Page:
New Colorado Senate Bill Will Force Frederick to Change Its Mascot

SB 21-116 bans the use of Native American mascots in public schools, and it’s headed for the State Senate this week

A+new+bill%2C+SB+21-116%2C+bans+the+use+of+Native+American+mascots+and+imagery+in+public+schools%2C+which+would+affect+Frederick+High+greatly.

Owen Etter

A new bill, SB 21-116, bans the use of Native American mascots and imagery in public schools, which would affect Frederick High greatly.

Sarah Hayes, Editor

On April 23, a bill was passed through a committee in the Colorado Senate that bans Native American mascots for schools. Should Senate Bill 21-116 pass through the Colorado Senate and House and be signed into law by Governor Polis, public schools that have Native American mascots will have to pay a fine of $25,000 per month if the school continues to use that mascot after June 1, 2022.

Schools like Frederick High.

The bill, introduced by (sponsored by) Jessie Danielson, bans the use of Native Americans as public school mascots. This bill was put into place to help put an end to racial injustice against Native Americans that has been going on for so many years.

“The use of these derogatory mascots are harmful to native youths and non-native youths. It perpetuates harmful stereotypes that are harmful to our entire community,” says Senator Jessie Danielson, (D) Colorado.

Here is the full text of the bill.

According to the Colorado Gazette, Frederick’s Warrior mascot is one of several prominent Native American High school mascots in Colorado that SB 21-116 targets. According to Dr. Young, imagery of the Native American as our school mascot has been traced back to at least the late 1930s. It’s hard to say when it started showing up around time, but Native American imagery has been prominent for this town for a while. Even our own Scout masthead has used its own copyrighted commissioned drawing of the Warrior Cheif since the Scout‘s founding in 1979.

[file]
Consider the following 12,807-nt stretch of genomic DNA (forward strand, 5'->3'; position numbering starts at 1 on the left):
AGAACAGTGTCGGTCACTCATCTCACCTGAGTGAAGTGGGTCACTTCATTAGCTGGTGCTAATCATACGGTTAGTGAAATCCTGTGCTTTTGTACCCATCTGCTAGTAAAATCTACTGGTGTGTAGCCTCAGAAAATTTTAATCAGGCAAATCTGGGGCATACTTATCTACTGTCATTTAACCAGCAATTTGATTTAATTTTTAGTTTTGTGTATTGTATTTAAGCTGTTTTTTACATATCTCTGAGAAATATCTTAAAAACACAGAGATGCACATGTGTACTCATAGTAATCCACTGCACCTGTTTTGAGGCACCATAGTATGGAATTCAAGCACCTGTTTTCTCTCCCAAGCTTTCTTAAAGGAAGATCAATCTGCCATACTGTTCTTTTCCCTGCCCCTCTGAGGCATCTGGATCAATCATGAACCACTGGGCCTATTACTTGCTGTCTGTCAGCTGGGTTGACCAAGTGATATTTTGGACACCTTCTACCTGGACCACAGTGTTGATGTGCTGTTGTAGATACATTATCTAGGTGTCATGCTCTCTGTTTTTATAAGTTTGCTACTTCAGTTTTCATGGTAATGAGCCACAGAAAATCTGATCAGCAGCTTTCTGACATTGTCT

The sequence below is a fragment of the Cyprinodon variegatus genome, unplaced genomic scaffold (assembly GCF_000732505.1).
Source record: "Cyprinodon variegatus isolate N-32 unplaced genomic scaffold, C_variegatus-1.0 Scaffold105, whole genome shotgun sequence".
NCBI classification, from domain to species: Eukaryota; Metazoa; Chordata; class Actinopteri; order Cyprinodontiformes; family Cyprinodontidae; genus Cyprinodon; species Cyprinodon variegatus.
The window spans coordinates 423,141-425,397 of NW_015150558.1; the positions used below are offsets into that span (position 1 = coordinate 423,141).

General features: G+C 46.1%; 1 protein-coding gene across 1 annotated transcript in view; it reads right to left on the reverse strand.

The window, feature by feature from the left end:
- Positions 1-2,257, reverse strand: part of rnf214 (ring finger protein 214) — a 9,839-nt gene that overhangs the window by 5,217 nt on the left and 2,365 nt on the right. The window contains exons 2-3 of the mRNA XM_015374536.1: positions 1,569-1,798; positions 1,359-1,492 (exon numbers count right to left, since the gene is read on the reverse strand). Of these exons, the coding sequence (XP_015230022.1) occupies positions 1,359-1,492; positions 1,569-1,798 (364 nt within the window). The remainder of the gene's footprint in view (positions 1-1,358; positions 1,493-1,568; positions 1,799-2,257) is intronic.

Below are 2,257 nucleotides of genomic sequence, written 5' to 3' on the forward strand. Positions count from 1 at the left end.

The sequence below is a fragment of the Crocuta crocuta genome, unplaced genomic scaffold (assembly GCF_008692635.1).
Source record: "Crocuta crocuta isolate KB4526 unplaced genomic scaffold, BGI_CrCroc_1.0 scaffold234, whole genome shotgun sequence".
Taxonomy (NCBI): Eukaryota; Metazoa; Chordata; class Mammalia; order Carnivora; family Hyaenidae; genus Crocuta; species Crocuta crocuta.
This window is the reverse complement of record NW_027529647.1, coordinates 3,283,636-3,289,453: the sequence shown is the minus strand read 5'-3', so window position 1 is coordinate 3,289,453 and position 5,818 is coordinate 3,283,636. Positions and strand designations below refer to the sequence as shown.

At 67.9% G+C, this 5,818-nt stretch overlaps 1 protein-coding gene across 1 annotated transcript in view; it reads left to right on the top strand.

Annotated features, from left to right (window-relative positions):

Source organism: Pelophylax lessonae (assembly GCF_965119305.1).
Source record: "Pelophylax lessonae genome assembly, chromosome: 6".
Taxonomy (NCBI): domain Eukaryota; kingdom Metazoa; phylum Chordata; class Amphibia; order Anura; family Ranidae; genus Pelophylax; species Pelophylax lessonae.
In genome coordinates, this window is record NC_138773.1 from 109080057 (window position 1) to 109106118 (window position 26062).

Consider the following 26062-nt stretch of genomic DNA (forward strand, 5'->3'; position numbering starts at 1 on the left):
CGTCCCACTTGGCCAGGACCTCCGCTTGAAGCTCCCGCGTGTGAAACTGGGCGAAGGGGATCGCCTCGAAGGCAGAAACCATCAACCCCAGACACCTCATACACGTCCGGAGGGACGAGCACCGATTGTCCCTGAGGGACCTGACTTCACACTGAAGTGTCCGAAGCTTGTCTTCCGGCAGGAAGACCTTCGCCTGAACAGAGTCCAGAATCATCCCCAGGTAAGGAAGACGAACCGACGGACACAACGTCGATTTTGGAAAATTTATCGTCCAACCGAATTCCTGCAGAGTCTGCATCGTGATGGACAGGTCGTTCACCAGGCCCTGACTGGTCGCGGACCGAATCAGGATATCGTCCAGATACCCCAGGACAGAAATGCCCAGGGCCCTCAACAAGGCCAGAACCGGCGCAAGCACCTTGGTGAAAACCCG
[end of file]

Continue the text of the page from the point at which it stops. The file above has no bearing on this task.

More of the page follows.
“It would be hard to digest [changing the mascot], because my grandma was a Frederick Warrior when she graduated in 1949,” says Coach Robert Dufour, who has been at Frederick high school for over 30 years. “I’d like to at least keep the Warrior name and disregard the Native American part, but I don’t know if we’re going to do that.”

Despite the history behind the Warrior Chief, there have been discussions about replacing the mascot over the past few years (including this one by our own Chandler Hoel). Similar discussions have been happening at several schools around the country for the same reason: using a Native American as a school mascot is seen by most Native groups as harmful, stereotyping, and the wrongful appropriation of their culture.

The first article of SB 21-116 clearly states, “The presence and use of derogatory American Indian mascots across Colorado creates an unsafe learning environment for American Indian students by having serious negative impacts on those students’ mental health and by promoting bullying of American Indian students.” Furthermore, “American Indian mascots teach non-American Indian children inaccurate information about American Indian culture and teach them that it is acceptable to participate in culturally abusive and prejudicial behaviors.”

Pressure from Native groups and their supporters has resulted in organizations as small as Eaton High School to as large as the NFL’s Washington Redskins dropping their Native mascots. Similar pressure has recently been targeted toward the Cleveland Indians, the Chicago Blackhawks, and now Colorado public schools.

A similar bill failed to pass 6 years ago, but nowadays times are changing. The acts against racism in America are at an all-time high in recent years, as more people, especially younger generations, are beginning to take a stand. “This has been something that’s been gaining momentum for years. I would say it’s something that started a long time ago, and every couple of years it keeps getting brought up,” Dr. Young told the Scout. “This year, given the current political climate, it looks like this year is the year that it finally goes forward.”

 

So how would SB 21-116 affect Frederick?

Native iconography is still abundant in our school, from the large murals of the Warrior Chief in the commons to the arrowhead in the Frederick logo. The bill clearly states that “‘American Indian mascot’ means a name, symbol, or image that depicts or refers to an American Indian tribe, individual, custom, or tradition that is used as a mascot, nickname, logo, letterhead or team name for the school.” With what our mascot, The Warrior, represents, that would mean everything would have to go.